#18 Put in place a system to get testimonials
Once you’ve received your first few testimonials, make sure to add these to your landing pages and opt-in forms.
Social proof can work wonders towards boosting your sign-ups.
#19 Analyze your content + Survey your audience
As certain pieces of content start to gain more traction than others, think about your positioning.
Are you being ‘known’ for a particular type of content? Do your readers come to you asking certain types of questions?
At this point, you would have also grown a small sized audience and if you’ve made the effort to nurture them, you would have gained their trust. Now is a great time to survey them.
Use a free tool like Typeform to conduct your survey. You can get a list of sample survey questions from my blog strategy workbook.
#20 Put something out before you feel ready to
Aim to add two revenue streams at least. Affiliate marketing, your first product or start offering a service.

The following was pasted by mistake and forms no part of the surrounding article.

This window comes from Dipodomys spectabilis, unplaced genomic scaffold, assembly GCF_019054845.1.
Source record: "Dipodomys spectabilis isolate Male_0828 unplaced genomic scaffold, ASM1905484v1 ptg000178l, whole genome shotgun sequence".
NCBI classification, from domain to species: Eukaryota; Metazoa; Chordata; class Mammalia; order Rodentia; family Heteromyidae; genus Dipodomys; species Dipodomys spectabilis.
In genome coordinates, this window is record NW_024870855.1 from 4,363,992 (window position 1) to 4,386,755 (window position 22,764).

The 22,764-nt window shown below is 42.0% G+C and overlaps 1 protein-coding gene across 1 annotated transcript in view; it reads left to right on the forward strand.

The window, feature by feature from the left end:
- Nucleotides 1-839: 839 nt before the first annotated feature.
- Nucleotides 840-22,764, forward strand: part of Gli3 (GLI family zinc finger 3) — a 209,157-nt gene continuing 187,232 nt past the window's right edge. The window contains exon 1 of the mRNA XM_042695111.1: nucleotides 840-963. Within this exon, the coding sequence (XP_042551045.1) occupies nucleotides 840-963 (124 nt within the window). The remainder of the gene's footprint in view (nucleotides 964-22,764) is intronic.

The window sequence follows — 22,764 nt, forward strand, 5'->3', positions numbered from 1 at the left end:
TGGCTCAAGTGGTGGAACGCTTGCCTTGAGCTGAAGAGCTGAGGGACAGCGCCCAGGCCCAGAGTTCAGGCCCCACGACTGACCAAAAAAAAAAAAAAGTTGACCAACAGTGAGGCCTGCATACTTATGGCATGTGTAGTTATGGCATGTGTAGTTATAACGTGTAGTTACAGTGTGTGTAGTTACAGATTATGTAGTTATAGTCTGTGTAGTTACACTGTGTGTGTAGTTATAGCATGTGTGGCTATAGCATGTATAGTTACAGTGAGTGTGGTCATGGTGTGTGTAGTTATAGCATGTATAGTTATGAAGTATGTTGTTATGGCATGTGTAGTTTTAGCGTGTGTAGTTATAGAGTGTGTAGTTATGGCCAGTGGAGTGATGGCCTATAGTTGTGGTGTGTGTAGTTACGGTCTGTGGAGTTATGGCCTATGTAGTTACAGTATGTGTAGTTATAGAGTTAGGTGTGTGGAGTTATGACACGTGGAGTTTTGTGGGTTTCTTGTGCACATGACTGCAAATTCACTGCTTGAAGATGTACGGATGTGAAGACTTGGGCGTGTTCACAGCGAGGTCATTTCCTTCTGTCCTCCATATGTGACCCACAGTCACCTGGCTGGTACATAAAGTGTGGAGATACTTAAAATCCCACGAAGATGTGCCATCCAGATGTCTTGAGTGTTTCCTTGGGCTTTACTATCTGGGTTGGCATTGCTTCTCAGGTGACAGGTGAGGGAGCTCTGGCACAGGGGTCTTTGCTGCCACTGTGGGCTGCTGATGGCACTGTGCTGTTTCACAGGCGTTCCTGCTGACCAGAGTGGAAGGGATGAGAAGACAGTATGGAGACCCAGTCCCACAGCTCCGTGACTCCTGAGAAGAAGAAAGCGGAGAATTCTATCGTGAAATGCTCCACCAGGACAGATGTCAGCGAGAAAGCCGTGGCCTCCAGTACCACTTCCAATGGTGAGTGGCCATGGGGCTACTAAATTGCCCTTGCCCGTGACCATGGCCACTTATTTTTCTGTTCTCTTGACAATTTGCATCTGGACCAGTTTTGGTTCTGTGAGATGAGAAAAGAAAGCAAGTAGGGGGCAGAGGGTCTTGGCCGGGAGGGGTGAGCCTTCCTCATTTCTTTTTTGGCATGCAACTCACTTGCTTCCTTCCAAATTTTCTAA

If you’re thinking of creating your first info product, here are 11 considerations.
In a nutshell, the product you create has to hit at a problem.
It also has to be a topic that you’re familiar with and enjoy talking about.
One way to validate your idea is to give away a freebie related to the problem your product is trying to solve.
When you give a short email course for free or a cheat sheet/workbook, you get to test the viability of your product idea depending on your audience’s reaction to it.
You could also write a series of blog posts to gauge interest.
#21 Test and review
Put in place a system to segment or tag subscribers as your list starts to grow more.
Keep track of your tasks and results. Determine your 80/20.
Analyze what tasks or projects help you make a greater impact for lesser time and effort. This impact is not necessarily just monetary impact. But impact in terms of community and influence as well.
Start a blog that’s worth driving traffic to
Anyone with a laptop and internet connection can start an online business within minutes.
Your competitors are not just in the dozens but in the thousands.
Build a strong foundation and work your way towards your monetary goals.
But remember that building a blog that’s worth driving traffic to and earning consistently from it takes time.
Sign up for my free course below to get set-up, write your first few posts and get your first 100+ subscribers.